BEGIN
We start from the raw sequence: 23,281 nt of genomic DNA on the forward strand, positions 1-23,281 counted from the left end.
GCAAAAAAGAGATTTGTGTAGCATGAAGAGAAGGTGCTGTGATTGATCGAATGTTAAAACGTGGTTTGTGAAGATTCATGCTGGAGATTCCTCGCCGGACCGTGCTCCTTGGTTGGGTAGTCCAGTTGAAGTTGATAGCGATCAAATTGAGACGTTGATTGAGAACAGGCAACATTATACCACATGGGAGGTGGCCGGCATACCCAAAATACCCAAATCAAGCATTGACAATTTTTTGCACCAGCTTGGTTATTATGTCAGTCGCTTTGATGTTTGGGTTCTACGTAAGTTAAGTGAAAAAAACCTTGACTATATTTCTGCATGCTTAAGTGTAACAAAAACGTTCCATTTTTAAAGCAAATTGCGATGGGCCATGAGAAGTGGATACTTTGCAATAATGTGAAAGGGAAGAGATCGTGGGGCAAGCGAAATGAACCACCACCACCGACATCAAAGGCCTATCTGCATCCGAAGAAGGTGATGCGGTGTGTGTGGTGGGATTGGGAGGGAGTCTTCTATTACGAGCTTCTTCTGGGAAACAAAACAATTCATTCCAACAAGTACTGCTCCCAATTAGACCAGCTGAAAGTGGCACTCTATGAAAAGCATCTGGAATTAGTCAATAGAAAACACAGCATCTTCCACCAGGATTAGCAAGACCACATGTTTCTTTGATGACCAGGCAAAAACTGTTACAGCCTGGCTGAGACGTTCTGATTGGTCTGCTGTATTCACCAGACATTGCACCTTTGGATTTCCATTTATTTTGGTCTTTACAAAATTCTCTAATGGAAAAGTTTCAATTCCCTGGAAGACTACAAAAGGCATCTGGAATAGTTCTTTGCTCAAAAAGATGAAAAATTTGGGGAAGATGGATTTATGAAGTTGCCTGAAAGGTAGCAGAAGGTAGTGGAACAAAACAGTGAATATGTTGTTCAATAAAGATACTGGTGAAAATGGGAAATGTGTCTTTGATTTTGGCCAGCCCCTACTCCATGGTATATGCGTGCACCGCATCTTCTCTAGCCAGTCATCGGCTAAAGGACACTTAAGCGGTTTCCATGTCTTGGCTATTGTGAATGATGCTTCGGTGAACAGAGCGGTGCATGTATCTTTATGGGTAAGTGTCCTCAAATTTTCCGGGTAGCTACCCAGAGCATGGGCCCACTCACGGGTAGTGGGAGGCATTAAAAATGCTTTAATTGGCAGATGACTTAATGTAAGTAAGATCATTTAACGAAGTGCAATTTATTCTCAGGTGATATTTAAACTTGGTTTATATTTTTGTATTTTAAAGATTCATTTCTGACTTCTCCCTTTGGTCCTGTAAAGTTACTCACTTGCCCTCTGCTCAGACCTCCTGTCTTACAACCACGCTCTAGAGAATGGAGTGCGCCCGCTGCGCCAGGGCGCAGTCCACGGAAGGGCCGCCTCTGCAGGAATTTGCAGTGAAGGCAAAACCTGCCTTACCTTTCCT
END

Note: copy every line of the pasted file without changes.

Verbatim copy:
We start from the raw sequence: 23,281 nt of genomic DNA on the forward strand, positions 1-23,281 counted from the left end.
GCAAAAAAGAGATTTGTGTAGCATGAAGAGAAGGTGCTGTGATTGATCGAATGTTAAAACGTGGTTTGTGAAGATTCATGCTGGAGATTCCTCGCCGGACCGTGCTCCTTGGTTGGGTAGTCCAGTTGAAGTTGATAGCGATCAAATTGAGACGTTGATTGAGAACAGGCAACATTATACCACATGGGAGGTGGCCGGCATACCCAAAATACCCAAATCAAGCATTGACAATTTTTTGCACCAGCTTGGTTATTATGTCAGTCGCTTTGATGTTTGGGTTCTACGTAAGTTAAGTGAAAAAAACCTTGACTATATTTCTGCATGCTTAAGTGTAACAAAAACGTTCCATTTTTAAAGCAAATTGCGATGGGCCATGAGAAGTGGATACTTTGCAATAATGTGAAAGGGAAGAGATCGTGGGGCAAGCGAAATGAACCACCACCACCGACATCAAAGGCCTATCTGCATCCGAAGAAGGTGATGCGGTGTGTGTGGTGGGATTGGGAGGGAGTCTTCTATTACGAGCTTCTTCTGGGAAACAAAACAATTCATTCCAACAAGTACTGCTCCCAATTAGACCAGCTGAAAGTGGCACTCTATGAAAAGCATCTGGAATTAGTCAATAGAAAACACAGCATCTTCCACCAGGATTAGCAAGACCACATGTTTCTTTGATGACCAGGCAAAAACTGTTACAGCCTGGCTGAGACGTTCTGATTGGTCTGCTGTATTCACCAGACATTGCACCTTTGGATTTCCATTTATTTTGGTCTTTACAAAATTCTCTAATGGAAAAGTTTCAATTCCCTGGAAGACTACAAAAGGCATCTGGAATAGTTCTTTGCTCAAAAAGATGAAAAATTTGGGGAAGATGGATTTATGAAGTTGCCTGAAAGGTAGCAGAAGGTAGTGGAACAAAACAGTGAATATGTTGTTCAATAAAGATACTGGTGAAAATGGGAAATGTGTCTTTGATTTTGGCCAGCCCCTACTCCATGGTATATGCGTGCACCGCATCTTCTCTAGCCAGTCATCGGCTAAAGGACACTTAAGCGGTTTCCATGTCTTGGCTATTGTGAATGATGCTTCGGTGAACAGAGCGGTGCATGTATCTTTATGGGTAAGTGTCCTCAAATTTTCCGGGTAGCTACCCAGAGCATGGGCCCACTCACGGGTAGTGGGAGGCATTAAAAATGCTTTAATTGGCAGATGACTTAATGTAAGTAAGATCATTTAACGAAGTGCAATTTATTCTCAGGTGATATTTAAACTTGGTTTATATTTTTGTATTTTAAAGATTCATTTCTGACTTCTCCCTTTGGTCCTGTAAAGTTACTCACTTGCCCTCTGCTCAGACCTCCTGTCTTACAACCACGCTCTAGAGAATGGAGTGCGCCCGCTGCGCCAGGGCGCAGTCCACGGAAGGGCCGCCTCTGCAGGAATTTGCAGTGAAGGCAAAACCTGCCTTACCTTTCCT